Britain Hopkins

Summer Instruction, Other


Research interests include debt and indebtedness in contemporary society, market governance, and histories and geographies of liberalism.

My current book project, Indebted Subjects: The Making of the Student Loan Industry in a Neoliberalizing United States, examines the origins of the U.S. student loan industry between 1958 and 1973. It illuminates the federal-private partnerships which shaped the student loan industry at its inception while foregrounding how student loans have been used as a racializing and gendered technology to push back against the wins of the Civil Rights and feminist movements by tethering access to higher education to market incorporation. Complimentary to this, I am developing a program of archival research which looks at ways in which the burgeoning U.S. student loan industry influenced Chile’s initial program of student loans, which originated in the early 1980s.

More broadly, this research speaks to my interests in tracing U.S. empire, its forms of governance, and modes of citizenship through its relationship with liberal political economy and markets. To this effect, I have published articles or have articles forthcoming in the Journal of American History, Cultural Politics, the Annals of the Association of American Geographers, and Environment and Planning D: Society and Space. I have also designed and teach two courses at Wellesley which speak to my interests in U.S. global and domestic governance: ‘Feminist geopolitics: War, militarism, and everyday life’ (SOC 223) and ‘Contemporary politics of debt and indebtedness’ (SOC 229).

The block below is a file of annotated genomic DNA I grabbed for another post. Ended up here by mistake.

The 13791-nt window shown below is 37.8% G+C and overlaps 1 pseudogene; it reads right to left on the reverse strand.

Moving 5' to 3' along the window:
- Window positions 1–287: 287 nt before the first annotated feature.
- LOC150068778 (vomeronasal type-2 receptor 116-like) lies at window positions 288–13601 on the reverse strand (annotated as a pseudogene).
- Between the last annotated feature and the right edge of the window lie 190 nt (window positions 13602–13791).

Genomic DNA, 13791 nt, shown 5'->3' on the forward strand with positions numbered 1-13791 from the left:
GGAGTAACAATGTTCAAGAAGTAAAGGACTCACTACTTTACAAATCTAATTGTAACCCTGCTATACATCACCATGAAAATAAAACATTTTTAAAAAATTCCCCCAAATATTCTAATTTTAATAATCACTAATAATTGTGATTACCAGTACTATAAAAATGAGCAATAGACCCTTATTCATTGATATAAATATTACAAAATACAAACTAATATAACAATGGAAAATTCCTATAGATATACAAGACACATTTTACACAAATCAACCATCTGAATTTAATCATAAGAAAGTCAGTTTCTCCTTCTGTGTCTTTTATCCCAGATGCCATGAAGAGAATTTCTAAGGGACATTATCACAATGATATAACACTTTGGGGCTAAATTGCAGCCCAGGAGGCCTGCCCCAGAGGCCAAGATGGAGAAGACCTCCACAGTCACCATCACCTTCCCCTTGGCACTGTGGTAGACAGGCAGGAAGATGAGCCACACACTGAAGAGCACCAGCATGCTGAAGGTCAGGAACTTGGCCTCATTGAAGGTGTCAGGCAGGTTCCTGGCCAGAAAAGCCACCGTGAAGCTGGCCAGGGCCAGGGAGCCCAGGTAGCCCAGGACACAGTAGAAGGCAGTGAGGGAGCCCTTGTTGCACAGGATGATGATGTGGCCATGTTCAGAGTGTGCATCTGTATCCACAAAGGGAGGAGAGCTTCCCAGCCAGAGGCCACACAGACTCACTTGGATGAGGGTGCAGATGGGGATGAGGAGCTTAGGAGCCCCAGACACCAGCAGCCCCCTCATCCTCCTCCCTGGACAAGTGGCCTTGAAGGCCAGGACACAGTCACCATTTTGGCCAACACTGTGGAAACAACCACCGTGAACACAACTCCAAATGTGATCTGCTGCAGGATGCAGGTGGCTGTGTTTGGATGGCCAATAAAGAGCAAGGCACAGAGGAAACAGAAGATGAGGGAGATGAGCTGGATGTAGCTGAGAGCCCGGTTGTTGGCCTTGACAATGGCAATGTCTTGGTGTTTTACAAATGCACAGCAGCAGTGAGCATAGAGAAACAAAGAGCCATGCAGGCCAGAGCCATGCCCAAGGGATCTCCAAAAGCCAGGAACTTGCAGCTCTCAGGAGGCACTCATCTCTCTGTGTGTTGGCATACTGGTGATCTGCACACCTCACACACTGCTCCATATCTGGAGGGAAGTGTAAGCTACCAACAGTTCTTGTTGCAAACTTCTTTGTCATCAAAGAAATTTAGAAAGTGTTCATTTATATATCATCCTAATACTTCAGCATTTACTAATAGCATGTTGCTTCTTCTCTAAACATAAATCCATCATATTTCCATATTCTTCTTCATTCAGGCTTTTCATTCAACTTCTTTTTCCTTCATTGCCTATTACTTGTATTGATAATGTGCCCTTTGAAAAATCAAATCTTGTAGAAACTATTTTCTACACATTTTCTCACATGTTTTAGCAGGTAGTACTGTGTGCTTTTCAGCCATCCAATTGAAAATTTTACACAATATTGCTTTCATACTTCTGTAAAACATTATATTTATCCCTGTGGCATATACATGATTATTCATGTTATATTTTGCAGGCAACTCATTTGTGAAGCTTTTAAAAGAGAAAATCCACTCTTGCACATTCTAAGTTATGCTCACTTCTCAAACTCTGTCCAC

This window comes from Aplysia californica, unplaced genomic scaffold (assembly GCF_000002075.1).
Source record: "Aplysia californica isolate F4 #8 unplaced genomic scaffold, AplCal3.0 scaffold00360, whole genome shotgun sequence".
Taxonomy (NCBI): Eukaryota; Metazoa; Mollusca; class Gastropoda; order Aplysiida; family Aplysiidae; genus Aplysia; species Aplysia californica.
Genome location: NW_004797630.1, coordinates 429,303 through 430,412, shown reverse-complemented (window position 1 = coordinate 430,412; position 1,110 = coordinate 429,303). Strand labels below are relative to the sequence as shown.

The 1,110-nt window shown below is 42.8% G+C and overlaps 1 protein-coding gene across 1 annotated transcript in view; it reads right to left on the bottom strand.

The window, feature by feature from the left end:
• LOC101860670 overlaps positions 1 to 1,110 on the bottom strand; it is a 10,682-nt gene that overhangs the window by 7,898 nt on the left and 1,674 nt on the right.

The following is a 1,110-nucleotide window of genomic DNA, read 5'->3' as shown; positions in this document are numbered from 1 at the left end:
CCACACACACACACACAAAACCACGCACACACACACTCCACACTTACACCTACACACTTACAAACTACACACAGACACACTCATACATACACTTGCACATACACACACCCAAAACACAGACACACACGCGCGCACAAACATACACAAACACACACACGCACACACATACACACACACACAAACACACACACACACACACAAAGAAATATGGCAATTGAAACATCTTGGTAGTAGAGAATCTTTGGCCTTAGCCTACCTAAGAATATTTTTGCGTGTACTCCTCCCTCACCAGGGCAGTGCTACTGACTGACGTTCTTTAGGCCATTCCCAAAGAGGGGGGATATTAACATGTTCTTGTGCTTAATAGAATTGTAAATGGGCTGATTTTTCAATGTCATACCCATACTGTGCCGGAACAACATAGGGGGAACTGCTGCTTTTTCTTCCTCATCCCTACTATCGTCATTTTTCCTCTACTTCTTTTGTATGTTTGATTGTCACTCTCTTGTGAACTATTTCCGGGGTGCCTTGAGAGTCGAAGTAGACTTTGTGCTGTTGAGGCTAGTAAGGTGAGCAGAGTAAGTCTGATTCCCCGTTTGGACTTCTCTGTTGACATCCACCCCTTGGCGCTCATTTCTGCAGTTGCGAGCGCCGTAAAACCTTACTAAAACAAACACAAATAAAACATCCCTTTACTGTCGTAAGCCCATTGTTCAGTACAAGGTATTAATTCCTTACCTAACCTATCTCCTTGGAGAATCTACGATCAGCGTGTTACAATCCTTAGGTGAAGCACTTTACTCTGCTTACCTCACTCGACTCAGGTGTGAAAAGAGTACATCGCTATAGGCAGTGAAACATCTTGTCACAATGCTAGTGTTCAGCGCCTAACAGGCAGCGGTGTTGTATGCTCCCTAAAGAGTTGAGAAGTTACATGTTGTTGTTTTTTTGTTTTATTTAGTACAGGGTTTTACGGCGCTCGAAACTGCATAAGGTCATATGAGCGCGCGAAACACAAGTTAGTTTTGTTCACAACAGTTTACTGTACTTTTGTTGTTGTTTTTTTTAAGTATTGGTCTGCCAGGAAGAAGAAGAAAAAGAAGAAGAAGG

A geographer by training, I was Lecturer in Human Geography at St John’s College, University of Oxford, during the 2020-2021 academic year and taught topics from across the discipline, with a focus on Marxist and feminist approaches to market governance in historical and contemporary perspective. I completed my doctoral work in Geography as a Clarendon Fellow at Brasenose College, Oxford, in 2021.